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Afghan women arrive to cast their vote during parliamentary elections at a polling station in Kabul, Afghanistan, October 20, 2018. REUTERS/Mohammad Ismail

Editorial: Looming insecurity, fraud in run-up to polls

Afghanistan is going to choose a new president next Saturday; however, every election that Afghanistan has had over the past 19 years has been riddled with fraud and marred by violence. This is while the Taliban insurgents have already warned to target the upcoming polls. Following their attacks on a campaign rally and a vice-presidential candidate, Amrullah Saleh, the tempo of their assaults will translate into many people deciding to stay away from polling stations in fear for their lives. However, this is also possible that Afghans might defy security concerns to turn out in large numbers and give a democratic mandate to any prospective government in talks with the Taliban because the continuation of the republican system as at stake. At this stand, with few days left for the fate-deciding democratic exercise, dealing with two looming issues, namely insecurity and fraud, warrant serious heed.

First of all, the current number of registered voters is around nine million, whereas only 3.6 million ballots were cast in last year’s parliamentary vote and the last presidential election had an eight million turn-out. If this election has to be different, security assurances and winning voters’ trust are key for making them emerge in the stated number. Hundreds of thousands of people, who have already been disenfranchised by the war, might get deprived of their right to vote because of the security apprehensions and the Taliban warnings – something that necessitates serious attention. Adding to the concerns, about a third of the 7,366 polling centers were announced to remain shut because security forces couldn’t protect them. However, this time the improvement of allowing those whose nearest center untowardly gets closed on the Election Day to vote elsewhere is laudable because, in the past, registration was usually tied to voter residence. On the other hand, there is disillusionment with the process as a whole. The turnout is likely to be dented as people have become disenchanted with the exercise, given its track record. There are serious concerns about the effect of fraud and people believe the upcoming election would be a re-run of the 2014 contest because the feuding President Ashraf Ghani and CEO Abdullah Abdullah are seemingly at the forefront again – with yet another 15 candidates to cope with.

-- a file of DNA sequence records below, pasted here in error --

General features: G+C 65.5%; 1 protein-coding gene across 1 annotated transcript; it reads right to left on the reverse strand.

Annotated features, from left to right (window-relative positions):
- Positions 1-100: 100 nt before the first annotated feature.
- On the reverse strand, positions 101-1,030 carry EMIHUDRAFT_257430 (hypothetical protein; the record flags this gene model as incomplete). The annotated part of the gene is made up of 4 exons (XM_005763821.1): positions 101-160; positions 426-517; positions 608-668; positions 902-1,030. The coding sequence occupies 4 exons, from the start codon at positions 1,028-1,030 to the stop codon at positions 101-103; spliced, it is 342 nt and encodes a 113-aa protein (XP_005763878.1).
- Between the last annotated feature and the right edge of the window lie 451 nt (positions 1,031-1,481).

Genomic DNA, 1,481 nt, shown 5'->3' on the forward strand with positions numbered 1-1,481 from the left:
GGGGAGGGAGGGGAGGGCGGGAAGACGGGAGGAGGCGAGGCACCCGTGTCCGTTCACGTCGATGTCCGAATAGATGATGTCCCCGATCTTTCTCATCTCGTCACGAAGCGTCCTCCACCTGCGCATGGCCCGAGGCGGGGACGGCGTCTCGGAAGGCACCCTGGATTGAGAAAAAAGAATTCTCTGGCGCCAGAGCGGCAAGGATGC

In the run-up to the big event, the issue of security and fraud must be handled and overcome. Reportedly, a 70,000 police force has been dedicated to protecting stations; however, the number should be further expanded and even help from the military and volunteers should be sought to make the election the most secure. The biometric system should be employed in the best way possible in order to cut down on any kind of rigging, including ballot-stuffing, ghost voters and duplicate voting. The imprisonment for five years for graft of the former chairs of both the country’s election commission and the electoral complaints commission earlier this month would serve as a lesson for the incumbent commissioners to not dare violate from the laws. If this election were to avoid the past crises with results acceptable to all, the issues of security and fraud should be given top priority.

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